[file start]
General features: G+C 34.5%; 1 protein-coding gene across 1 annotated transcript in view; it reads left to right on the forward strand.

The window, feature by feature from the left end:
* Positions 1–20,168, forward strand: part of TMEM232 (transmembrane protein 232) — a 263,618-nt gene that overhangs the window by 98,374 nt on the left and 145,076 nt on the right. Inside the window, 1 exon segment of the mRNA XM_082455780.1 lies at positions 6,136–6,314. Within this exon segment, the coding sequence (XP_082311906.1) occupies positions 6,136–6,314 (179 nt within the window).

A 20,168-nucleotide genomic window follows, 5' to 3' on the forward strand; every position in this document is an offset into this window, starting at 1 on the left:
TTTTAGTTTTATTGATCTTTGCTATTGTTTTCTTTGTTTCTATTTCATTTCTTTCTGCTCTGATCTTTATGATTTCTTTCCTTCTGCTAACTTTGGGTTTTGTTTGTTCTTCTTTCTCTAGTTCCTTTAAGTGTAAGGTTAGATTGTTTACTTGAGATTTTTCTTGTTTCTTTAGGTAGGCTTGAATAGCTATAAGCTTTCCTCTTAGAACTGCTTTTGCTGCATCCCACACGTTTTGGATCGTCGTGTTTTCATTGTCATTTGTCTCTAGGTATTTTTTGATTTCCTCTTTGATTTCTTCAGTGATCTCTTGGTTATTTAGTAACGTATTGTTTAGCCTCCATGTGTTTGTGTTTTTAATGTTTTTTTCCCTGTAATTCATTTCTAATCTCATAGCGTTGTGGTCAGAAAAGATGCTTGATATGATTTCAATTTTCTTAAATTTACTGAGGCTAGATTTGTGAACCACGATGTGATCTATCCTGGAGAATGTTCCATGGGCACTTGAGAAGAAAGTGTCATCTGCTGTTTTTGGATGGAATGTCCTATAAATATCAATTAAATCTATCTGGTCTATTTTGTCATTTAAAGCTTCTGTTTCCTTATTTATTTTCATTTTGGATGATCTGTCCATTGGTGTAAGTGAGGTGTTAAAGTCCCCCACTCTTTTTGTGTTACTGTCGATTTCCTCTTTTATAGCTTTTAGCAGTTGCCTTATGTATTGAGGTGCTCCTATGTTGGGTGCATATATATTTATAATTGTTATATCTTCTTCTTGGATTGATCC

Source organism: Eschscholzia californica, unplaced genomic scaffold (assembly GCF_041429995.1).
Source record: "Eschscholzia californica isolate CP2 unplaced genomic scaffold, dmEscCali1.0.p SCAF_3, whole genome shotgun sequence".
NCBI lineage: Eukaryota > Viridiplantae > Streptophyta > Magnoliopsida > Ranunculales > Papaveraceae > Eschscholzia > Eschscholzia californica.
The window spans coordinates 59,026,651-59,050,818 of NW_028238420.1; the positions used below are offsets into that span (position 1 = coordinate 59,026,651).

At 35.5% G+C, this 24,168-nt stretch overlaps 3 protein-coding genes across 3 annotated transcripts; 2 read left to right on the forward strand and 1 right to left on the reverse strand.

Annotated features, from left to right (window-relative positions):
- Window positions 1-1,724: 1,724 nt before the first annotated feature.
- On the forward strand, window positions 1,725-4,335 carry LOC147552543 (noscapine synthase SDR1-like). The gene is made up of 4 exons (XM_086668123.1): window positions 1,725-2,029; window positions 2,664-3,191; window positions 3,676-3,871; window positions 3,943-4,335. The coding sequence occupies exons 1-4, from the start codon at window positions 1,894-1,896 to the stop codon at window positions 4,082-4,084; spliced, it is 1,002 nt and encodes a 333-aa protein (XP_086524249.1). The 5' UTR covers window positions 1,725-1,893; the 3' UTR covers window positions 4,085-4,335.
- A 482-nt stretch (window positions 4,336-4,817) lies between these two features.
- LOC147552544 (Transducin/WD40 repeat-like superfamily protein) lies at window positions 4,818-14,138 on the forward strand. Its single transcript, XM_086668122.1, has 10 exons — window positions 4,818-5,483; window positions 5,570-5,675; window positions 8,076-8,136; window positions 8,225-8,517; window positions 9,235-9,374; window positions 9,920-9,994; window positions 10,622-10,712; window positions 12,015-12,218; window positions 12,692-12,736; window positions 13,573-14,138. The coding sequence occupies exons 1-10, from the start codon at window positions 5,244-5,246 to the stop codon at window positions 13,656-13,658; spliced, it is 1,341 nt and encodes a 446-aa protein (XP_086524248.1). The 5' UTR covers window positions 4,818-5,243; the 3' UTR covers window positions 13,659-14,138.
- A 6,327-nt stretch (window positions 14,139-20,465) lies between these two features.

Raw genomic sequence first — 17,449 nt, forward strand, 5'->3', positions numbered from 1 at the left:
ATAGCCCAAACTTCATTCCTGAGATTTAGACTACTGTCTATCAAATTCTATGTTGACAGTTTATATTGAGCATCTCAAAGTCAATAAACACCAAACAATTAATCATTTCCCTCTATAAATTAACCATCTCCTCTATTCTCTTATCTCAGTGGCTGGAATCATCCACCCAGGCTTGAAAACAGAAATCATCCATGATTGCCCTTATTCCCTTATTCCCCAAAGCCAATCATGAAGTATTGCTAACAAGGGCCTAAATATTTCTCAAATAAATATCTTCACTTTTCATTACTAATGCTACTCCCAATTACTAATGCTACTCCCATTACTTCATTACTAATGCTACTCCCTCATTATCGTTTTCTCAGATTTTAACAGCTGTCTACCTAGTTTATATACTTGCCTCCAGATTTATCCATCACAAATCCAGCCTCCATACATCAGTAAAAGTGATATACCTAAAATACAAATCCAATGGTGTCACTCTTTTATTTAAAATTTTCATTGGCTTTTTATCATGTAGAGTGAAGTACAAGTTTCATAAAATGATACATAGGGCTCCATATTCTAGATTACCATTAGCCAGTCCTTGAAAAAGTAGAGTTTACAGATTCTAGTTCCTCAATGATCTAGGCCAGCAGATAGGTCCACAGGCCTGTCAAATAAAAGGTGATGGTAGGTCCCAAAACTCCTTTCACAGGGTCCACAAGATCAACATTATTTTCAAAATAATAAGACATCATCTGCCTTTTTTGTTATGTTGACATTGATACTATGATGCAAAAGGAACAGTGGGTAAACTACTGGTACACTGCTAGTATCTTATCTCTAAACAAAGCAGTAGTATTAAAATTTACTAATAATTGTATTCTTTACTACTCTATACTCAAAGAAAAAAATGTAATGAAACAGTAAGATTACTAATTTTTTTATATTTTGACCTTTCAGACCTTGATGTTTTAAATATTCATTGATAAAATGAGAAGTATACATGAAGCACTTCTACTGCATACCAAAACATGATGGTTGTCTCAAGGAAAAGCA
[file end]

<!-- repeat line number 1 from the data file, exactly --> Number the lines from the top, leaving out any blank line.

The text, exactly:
General features: G+C 34.5%; 1 protein-coding gene across 1 annotated transcript in view; it reads left to right on the forward strand.